The scale of the project is immense with more than 300 million potential vaccine doses set to be sent to the provinces and territories beginning as soon as January and running well into 2022. The rollout of the flu vaccine this month in Ontario has led to shortages as more people than normal seek a shot.
Some of the vaccines will be delivered to Canada, while others have to be picked up from pharmaceutical companies in Europe. The government wants the winning bidder to have warehouse space all over the country, enough to be able to quickly move the vaccine to places where it is needed.
The government said it is confident Canadians will be getting deliveries on the same timeline as our allies provided the vaccines meet Health Canada’s approval.
“Canada’s proactive approach to securing access to a diversity of COVID-19 vaccine candidates has put us in a strong position, with first deliveries on track to arrive during the beginning of 2021,” said Procurement Minister Anita Anand in a statement. “Our anticipated delivery schedules are in line with the EU, Japan, Australia, and other jurisdictions.”
All of the vaccine candidates have to be kept cold adding another layer of complexity to the process. Up to 20 million doses of one Pfizer’s vaccine candidate for example have to be kept below -80C, while the company is handling distribution of that vaccine the government is arranging regular deliveries of dry ice to keep it cold.
Another 56 million doses of vaccine will have to be kept frozen at around -20C and then an additional 200 million doses need to be kept between 2C and 8C. The government is looking for the winning bidder to be able to provide refrigerated warehouses and a detailed inventory tracking system to handle it all.
Prashant Yadav, a senior fellow at the Center for Global Development and an expert on health care logistics, said the challenge of distributing the COVID-19 vaccine will be unlike anything governments have had to deal with.
“It is like setting up Amazon Prime type of daily delivery capabilities nationwide, but not over a four-year planning horizon,” he said.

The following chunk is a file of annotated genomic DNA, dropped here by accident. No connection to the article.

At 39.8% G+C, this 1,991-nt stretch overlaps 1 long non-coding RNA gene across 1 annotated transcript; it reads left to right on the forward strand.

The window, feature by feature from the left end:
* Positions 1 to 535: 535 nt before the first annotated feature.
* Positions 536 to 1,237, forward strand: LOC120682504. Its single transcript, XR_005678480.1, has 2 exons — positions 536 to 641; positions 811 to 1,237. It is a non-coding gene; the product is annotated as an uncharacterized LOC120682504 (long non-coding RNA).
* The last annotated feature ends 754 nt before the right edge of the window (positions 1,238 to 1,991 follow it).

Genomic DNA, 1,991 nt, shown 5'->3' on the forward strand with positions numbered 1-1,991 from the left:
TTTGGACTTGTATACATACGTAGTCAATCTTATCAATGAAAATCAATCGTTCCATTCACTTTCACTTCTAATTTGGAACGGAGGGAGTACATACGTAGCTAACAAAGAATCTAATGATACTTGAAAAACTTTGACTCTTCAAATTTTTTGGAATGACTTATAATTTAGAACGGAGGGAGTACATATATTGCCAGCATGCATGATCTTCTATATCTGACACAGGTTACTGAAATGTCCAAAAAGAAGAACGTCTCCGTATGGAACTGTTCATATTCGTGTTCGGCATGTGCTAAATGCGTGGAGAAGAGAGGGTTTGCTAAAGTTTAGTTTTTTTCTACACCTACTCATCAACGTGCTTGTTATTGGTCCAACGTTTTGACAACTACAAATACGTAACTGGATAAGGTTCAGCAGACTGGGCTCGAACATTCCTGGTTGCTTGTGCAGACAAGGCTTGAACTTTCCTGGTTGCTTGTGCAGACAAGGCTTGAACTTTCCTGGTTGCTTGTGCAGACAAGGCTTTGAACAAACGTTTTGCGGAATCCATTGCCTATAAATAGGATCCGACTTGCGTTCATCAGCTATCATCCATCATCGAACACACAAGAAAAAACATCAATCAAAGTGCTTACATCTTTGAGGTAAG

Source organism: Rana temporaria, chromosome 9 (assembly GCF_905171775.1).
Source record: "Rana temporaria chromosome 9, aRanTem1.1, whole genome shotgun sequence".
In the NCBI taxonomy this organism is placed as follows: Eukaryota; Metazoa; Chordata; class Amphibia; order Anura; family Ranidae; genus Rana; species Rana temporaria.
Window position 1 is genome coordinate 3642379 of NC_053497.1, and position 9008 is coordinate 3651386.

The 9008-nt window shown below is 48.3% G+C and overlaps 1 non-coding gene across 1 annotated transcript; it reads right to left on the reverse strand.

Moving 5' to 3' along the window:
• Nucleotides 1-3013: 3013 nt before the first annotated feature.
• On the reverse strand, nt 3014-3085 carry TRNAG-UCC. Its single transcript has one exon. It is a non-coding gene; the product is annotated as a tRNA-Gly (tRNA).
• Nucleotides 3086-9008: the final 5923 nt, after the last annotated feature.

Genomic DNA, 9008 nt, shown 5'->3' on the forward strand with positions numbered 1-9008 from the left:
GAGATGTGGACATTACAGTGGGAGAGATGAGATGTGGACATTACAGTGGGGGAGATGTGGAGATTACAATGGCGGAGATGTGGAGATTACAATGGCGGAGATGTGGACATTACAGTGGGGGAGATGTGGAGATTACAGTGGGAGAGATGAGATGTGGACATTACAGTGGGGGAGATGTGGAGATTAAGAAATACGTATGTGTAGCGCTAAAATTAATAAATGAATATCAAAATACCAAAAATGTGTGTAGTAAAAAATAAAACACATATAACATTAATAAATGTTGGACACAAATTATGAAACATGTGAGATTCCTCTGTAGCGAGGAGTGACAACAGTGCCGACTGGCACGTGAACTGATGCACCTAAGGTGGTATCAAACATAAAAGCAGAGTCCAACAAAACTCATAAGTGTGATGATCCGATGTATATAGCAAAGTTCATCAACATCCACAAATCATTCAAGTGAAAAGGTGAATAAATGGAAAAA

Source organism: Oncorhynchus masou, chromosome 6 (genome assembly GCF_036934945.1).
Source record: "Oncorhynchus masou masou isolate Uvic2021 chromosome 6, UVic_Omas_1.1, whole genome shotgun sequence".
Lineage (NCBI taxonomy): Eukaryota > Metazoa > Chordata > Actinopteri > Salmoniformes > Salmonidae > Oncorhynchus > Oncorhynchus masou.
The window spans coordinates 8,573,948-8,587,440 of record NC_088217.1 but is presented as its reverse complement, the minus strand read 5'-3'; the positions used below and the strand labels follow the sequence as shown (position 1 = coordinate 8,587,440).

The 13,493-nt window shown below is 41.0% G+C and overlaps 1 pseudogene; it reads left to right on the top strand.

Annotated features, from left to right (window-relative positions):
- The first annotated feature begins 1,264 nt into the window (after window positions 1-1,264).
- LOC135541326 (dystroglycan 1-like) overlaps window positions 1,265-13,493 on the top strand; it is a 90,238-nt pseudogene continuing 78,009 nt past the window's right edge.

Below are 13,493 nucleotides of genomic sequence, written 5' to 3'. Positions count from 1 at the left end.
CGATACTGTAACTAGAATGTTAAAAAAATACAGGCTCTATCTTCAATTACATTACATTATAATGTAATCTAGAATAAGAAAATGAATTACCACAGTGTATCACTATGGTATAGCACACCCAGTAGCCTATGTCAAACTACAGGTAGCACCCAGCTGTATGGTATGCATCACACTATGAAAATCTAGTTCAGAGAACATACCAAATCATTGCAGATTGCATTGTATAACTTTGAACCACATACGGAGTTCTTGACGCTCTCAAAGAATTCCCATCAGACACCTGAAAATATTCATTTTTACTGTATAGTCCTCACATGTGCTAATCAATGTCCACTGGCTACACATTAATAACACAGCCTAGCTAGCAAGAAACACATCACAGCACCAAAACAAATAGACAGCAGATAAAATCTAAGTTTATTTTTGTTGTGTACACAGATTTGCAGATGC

Proposal documents show the government is looking to have a contract with one entity to handle the full process, leaving the potential for companies to team up into consortiums.
A briefing for the project was attended by airlines like WestJet and Air Canada, shipping firms like FedEx and Purolator and pharmacies like Shoppers Drug Mart. The government wants whoever wins the bid to be ready to go by Dec. 15. and to have systems in place to track deliveries.
Yadav said it will be difficult for a single company to have the tools and expertise for the whole process and he suspects companies will work together.
“Those are the kinds of mixes and matches that need to happen and the combinations of how people will come together to offer the best solution.”
Prairie Harm Reduction temporarily closing due to COVID-19 case – Global News
The closure, which also affects the safe consumption site, will last for two weeks.
The Saskatoon-based organization posted on its Facebook page Monday morning that a staff member tested positive for COVID-19.
PHR said the decision to close is the safest option.
The organization added that it allows for the quickest return to normalcy.
PHR’s safe consumption site, the first of its kind in Saskatchewan, opened its doors last month.
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© 2020 Global News, a division of Corus Entertainment Inc.
2 more New Brunswick schools confirm cases of COVID-19 – CBC.ca
Two more schools in New Brunswick have confirmed positive cases of COVID-19, bringing the total to four since last week, and nine since the school year began.
Education Minister Dominic Cardy said administrators at Montgomery Street School in Fredericton and Centreville Community School, north of Hartland, issued notices to parents over the weekend.